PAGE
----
On the Origin of Strangeness

Parents From Hell

18 July 2017

Ah, Tasmania. The butt of jokes from smog-loving mainlanders and regularly omitted from the world map, it’s Australia’s often forgotten state. Luckily, it has one famous resident to remind the world of its existence: the Tasmanian devil. Once a nuisance to European settlers protecting their livestock, this furry, squat little scavenger has become a Tasmanian icon and protected species. Yet while the name ‘devil’ may at first seem unfitting, the family lives and breeding practises of Tasmanian devils, do tend to more closely resemble Nightmare on Elm Street than The Brady Bunch.

Initially, the reputation of this awkward yet adorable marsupial as a ‘devil’ appears inappropriate. The Tasmanian devil’s thick neck and large torso, which gives it one of the strongest bites in the animal kingdom, also causes an irregular, waddling gait, allowing for a cute and far from menacing first impression. While it is the largest meat-eating marsupial, its carnivorous nature is also not always obvious, with baby devils, or ‘imps’, often spotted sunbaking alongside the lizards they should be eating. When a devil is stressed, it produces a bad odour and opens its mouth in a wide ‘yawn’. If challenged by another devil, they try to scare them off with a staccato sneeze, but this causes them to lose their balance more often than it intimidates their opponent.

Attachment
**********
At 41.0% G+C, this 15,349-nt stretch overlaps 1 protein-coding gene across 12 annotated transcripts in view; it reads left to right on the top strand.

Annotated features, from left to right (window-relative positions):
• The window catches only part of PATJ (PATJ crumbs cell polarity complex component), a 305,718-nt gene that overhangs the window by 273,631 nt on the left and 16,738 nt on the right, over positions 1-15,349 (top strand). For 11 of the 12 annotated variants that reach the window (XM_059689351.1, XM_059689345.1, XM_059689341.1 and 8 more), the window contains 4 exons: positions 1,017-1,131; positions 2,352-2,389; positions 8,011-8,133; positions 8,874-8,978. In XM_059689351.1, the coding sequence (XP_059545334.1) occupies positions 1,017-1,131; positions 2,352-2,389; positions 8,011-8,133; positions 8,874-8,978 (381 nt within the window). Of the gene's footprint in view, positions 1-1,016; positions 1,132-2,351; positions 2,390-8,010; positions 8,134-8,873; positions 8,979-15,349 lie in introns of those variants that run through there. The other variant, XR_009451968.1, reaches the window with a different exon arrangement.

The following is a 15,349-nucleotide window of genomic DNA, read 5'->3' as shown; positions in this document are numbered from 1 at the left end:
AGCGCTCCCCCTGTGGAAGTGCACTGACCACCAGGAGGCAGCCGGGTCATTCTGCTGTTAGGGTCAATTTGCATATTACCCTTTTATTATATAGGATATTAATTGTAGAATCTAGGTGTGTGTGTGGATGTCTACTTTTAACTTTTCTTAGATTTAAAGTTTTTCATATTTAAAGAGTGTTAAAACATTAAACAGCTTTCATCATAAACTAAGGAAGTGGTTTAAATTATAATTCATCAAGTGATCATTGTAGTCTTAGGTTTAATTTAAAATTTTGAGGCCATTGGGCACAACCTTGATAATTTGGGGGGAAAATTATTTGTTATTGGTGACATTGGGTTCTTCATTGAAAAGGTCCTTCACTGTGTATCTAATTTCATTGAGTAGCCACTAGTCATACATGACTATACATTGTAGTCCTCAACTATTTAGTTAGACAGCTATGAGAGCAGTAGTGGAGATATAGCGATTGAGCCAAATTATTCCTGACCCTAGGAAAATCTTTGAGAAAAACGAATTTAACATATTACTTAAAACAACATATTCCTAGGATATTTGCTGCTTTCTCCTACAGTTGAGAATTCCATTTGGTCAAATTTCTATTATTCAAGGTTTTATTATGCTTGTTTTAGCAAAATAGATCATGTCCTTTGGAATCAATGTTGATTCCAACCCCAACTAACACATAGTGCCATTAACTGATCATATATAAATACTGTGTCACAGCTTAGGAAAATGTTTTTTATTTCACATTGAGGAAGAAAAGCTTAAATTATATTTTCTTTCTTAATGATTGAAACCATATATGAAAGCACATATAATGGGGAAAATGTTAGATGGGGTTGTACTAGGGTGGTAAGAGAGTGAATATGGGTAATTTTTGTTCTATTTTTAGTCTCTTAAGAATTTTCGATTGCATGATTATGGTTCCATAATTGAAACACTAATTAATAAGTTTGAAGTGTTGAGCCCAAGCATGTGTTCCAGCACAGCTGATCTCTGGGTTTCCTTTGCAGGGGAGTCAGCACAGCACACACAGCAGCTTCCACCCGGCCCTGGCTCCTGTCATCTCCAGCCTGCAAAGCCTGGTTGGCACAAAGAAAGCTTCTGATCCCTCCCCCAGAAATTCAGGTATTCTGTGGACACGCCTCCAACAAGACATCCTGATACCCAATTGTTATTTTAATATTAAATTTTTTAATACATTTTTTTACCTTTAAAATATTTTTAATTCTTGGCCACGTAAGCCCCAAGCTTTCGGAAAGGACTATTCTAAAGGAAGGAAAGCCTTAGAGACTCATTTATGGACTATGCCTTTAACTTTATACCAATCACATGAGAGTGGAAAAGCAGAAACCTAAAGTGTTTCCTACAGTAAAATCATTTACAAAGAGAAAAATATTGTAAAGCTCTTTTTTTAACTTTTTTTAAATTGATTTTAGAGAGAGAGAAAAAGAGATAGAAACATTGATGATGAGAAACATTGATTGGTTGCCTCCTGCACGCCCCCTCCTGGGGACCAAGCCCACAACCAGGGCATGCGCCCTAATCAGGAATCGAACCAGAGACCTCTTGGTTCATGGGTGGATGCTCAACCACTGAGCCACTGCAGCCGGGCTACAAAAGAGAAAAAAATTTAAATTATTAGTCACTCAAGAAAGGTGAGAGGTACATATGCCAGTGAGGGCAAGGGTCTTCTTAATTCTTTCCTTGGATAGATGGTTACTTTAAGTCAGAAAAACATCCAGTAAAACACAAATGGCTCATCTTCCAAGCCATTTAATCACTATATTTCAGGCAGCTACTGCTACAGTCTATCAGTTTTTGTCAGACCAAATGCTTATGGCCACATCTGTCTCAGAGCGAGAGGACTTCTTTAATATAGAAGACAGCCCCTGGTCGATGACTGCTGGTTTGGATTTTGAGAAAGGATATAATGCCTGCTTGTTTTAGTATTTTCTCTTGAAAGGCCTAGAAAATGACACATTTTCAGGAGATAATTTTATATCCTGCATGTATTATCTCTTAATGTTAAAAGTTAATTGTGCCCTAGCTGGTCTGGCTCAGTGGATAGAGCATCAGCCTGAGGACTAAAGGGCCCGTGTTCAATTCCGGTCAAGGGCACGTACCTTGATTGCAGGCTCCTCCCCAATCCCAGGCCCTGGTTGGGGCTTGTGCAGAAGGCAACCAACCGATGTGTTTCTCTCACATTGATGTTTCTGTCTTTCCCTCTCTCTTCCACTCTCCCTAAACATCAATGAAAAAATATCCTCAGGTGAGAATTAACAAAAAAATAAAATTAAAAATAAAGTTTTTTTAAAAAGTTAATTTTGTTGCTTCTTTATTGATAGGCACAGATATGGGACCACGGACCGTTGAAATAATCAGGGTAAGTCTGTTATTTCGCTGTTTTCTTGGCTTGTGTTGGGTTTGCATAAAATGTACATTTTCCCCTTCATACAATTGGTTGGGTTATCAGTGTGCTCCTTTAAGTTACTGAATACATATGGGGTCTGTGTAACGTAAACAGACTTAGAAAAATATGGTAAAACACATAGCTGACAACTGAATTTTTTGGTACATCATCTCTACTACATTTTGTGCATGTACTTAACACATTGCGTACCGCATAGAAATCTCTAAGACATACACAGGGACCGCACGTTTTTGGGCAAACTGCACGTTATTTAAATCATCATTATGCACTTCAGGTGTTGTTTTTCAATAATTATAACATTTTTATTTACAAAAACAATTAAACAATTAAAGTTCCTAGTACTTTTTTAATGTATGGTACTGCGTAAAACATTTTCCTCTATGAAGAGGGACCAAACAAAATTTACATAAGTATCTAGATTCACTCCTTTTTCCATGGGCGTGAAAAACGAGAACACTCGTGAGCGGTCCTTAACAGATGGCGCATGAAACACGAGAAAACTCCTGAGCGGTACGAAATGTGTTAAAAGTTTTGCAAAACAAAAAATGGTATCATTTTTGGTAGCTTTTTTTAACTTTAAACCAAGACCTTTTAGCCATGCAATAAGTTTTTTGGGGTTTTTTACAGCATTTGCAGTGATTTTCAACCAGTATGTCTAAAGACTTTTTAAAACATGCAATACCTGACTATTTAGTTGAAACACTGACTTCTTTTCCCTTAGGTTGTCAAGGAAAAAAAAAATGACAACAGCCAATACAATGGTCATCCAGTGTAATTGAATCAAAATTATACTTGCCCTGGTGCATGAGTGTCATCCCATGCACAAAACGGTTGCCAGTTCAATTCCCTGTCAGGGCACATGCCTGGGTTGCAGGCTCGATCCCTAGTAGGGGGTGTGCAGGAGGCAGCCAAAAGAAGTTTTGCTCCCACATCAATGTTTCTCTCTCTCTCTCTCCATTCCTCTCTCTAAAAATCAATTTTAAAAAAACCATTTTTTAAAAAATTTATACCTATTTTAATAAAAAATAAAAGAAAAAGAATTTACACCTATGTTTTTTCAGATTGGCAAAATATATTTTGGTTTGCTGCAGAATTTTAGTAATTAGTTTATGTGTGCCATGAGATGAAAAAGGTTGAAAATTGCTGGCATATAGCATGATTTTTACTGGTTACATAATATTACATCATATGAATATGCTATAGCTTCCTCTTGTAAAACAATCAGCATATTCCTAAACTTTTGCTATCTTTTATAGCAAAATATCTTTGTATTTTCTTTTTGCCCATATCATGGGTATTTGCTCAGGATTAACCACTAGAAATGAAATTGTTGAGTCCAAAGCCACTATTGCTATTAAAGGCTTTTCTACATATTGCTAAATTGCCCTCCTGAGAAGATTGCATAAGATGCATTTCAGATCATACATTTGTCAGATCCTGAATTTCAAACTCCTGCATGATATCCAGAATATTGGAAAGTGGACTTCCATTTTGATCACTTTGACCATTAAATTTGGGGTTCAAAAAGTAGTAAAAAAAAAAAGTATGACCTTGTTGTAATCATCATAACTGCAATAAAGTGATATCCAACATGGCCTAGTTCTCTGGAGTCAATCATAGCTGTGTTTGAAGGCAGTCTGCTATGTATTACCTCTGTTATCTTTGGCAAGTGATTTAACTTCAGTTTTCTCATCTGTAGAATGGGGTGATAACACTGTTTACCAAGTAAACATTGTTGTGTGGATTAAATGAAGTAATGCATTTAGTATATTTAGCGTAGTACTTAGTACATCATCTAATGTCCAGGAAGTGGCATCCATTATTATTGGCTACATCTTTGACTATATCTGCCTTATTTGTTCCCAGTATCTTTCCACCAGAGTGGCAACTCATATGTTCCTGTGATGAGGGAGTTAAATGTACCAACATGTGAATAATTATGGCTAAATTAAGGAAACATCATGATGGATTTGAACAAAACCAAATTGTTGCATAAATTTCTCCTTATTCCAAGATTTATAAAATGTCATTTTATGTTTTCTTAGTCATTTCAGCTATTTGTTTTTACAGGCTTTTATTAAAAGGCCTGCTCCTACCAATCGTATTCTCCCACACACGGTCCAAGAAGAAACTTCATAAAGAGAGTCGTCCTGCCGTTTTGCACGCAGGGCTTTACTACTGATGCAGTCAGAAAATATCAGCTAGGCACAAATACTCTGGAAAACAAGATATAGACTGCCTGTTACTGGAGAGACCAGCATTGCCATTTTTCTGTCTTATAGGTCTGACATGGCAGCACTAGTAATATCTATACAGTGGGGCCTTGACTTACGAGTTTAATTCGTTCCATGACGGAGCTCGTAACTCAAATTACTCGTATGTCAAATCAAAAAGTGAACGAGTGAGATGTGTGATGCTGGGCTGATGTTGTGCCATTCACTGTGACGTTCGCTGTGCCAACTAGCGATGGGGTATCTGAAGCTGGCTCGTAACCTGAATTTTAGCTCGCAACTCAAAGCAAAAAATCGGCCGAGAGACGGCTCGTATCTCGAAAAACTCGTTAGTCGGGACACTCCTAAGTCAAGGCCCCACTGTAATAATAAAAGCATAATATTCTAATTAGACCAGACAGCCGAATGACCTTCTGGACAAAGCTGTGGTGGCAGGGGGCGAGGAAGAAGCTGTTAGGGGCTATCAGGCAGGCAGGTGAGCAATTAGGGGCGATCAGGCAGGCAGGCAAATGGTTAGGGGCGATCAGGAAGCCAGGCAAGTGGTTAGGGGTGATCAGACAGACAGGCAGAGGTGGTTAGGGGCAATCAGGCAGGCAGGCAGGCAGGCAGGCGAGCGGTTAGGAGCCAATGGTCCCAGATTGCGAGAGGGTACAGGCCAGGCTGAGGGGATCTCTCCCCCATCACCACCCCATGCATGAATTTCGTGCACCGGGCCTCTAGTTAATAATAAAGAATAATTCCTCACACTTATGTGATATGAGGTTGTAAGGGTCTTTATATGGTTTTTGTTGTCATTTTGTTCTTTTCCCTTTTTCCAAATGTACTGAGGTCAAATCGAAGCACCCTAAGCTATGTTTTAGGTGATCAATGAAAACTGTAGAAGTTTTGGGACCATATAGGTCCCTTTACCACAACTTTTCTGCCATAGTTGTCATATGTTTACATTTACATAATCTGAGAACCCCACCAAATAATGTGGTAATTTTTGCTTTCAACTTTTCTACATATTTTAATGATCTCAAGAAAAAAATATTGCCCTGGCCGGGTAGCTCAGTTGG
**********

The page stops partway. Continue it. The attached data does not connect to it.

But, as is common knowledge to the owner of any puppy, kitten or toddler, appearances are deceiving. Tasmanian devils were so named because of their rowdy mealtimes – when they gather around a carcass, they hiss, growl and shriek. They use Trump’s campaign strategy – the loudest wins the spoils. However, their cantankerous feeding habits are just the beginning of their devilish traits.

Their breeding habits also reveal the devil’s jealous and possessive nature. After courtship, the male invites the female into his ‘den’ (which already sounds like the beginning of a bad horror movie). The morning after, he thwarts her attempts to ditch their one-night stand, by viciously guarding her for over a week, preventing her from leaving his den or even eating. Despite this attempt to prevent infidelity, the female often escapes. It is not unusual for devil litters to contain offspring from four or five fathers.

After a three-week gestation period, the mother gives birth to 30 babies. Deaf, blind, and smaller than a raisin, they battle through thick fur to the safety of their mother’s pouch. In that warm, cosy sanctuary are four teats. Unfortunately, nature messed up the maths on this one: only the four babies that reach the teats first secure their place in the pouch. The others unsuccessfully search for nipples until they die. They may even become a tasty snack for their mother.

Unfortunately, Google failed to satisfactorily answer my question ‘Why do Tasmanian devils have too many babies?’ The only explanation offered was that producing jelly-bean sized offspring is not particularly energy intensive, and so is not a disadvantage to the mother. Moreover, the race to the nipple ensures that only the fastest imps survive – a useful trait later in life when racing other scavengers to a food source.

Sadly, we risk losing the wonders (or horrors) of Tasmanian devil reproduction if we do not combat devil facial tumour disease, an infectious cancer that has obliterated 70 per cent of the devil population since 1996. The disease spreads when tumour cells are passed on through bites, which is only possible because the devil population has limited genetic diversity. Because every devil’s cells look similar, the immune system fails to recognise the cancer as a foreign invader, allowing fatal tumours to spread unchecked. Hopefully a vaccine is successful soon, so we don’t lose these fascinating creatures.

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